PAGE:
It’s a gentle challenge in that there are no targets to aim for, it’s just about enjoying as much or as little science fiction in any format that you can. As such I think it’s a nice thing to help me start 2017 with some structure to my reading without the pressure of more traditional challenges.

As well as going to see Rogue One as soon as I can after it’s released, I already have the following books in the stacks from which I can pick and choose:

There’s also the finale of Westworld this week so I may have something to say about that also. Should all be fun.

buttonI had such fun taking part in the 2015 version of this challenge (I wrote my wrap-up post only the other day – you can find it here if you are interested) that I decided to take part again this year.

I’m going to stretch myself a little bit more this time around, and aim for the Fearless category, which means I have to read 11-15 horror books and if I succeed I will get a nifty badge.

I’m not doing a reading list for this as such, BUT because I’m planning to read along with and hopefully attend meetings of the Horror Book Club, I already have some books picked out which will fit in with this challenge, and these are:

  • January – The Troop
  • February – The House of Leaves (a re-read)
  • March – Anno Dracula (a re-read)
  • April – My Work is Not Yet Done
  • May –  The Heart Shaped Box (a re-read)

If I succeed with these I’ll be well on my way to meeting my goal, and I have a couple of unread Stephen King novels I can throw into the mix if I need to; should be good!

Screen Shot 2014-06-26 at 4.47.12 PMWhat did I say I was going to do?

As I said in my sign up post, I am aiming to be a Brave Reader, which means reading 6-10 books during the course of the year. My first quarterly update can be found here, the second one is here, and the third one is here.

How did I do?

My reading slump lasted almost until the end of the year, which was a real shame, but I did manage to read another three horror novels (two of which I haven’t reviewed as yet):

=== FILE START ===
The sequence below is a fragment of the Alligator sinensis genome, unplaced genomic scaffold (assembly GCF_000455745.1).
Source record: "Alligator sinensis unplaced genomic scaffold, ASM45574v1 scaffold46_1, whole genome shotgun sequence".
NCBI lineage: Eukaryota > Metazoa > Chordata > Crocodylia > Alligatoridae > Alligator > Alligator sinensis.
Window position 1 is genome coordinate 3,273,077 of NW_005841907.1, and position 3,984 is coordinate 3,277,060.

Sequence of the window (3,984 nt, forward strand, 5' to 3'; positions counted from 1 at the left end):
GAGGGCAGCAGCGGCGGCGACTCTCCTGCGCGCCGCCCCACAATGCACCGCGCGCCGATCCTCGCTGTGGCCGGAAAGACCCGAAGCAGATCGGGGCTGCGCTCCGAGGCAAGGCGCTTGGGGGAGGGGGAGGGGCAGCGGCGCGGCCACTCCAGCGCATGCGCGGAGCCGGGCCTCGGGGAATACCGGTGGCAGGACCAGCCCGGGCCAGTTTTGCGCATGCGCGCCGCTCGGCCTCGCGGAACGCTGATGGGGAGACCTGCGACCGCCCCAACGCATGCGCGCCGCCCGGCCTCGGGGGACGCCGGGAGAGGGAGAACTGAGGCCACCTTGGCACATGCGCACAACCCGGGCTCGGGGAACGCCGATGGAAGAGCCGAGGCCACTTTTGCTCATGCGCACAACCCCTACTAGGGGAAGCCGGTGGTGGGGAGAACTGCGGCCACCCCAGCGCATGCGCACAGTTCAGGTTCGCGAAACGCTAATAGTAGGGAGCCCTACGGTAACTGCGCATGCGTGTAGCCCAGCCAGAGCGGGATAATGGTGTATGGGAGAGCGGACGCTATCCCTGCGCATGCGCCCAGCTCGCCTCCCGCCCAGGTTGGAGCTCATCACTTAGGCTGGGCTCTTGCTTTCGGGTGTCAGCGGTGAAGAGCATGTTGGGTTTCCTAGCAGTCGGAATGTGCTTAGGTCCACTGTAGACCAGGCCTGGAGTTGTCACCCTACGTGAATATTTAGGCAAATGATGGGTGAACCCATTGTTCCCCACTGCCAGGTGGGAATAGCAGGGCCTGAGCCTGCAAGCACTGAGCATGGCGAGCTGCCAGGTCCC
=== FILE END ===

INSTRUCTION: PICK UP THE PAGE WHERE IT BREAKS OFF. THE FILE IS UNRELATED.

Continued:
• The Uninvited by Liz Jensen (light horror but creepy as hell)
  • Slade House by David Mitchell
  • The Bazaar of Bad Dreams by Stephen King.

That brings my horror total for the year to 16 which is well above my goal of Brave Reader, so very pleased with that.

My membership of The Horror Book Club means I already have four horror titles slated for 2016 reading 😀

 

 

 

2016scifiexp250Once again, for good reasons, I’ve missed the first month of the Sci-fi experience (which runs from 1 December to 31 January) but I am going to make a point of reading and watching sci-fi in the time left.

Although, now that I think of it, I will be starting in December because the next book I’m planning to read on my Kindle app is The Three Body Problem, and I think I can get away with describing the new Star Wars movie as science fiction 🙂

But other than those I’m not making any reading lists except to say that what I will read will be stuff I already own at midnight on 31 December in line with challenges I’m taking part in in parallel (and which have sign-up posts of their own!)

May even get around to Flowers for Algernon like I said I was going to last time *cough*

tbr-final-dareAs is traditional at this time of year I have decided to sign up for what is almost certainly the last TBR Double Dog Dare. For those new to the concept, start reading here:

The TBR Triple Dog Dare works like this….

For the first three months of 2016 read only the books that were already in your TBR stack as of midnight December 31, 2015.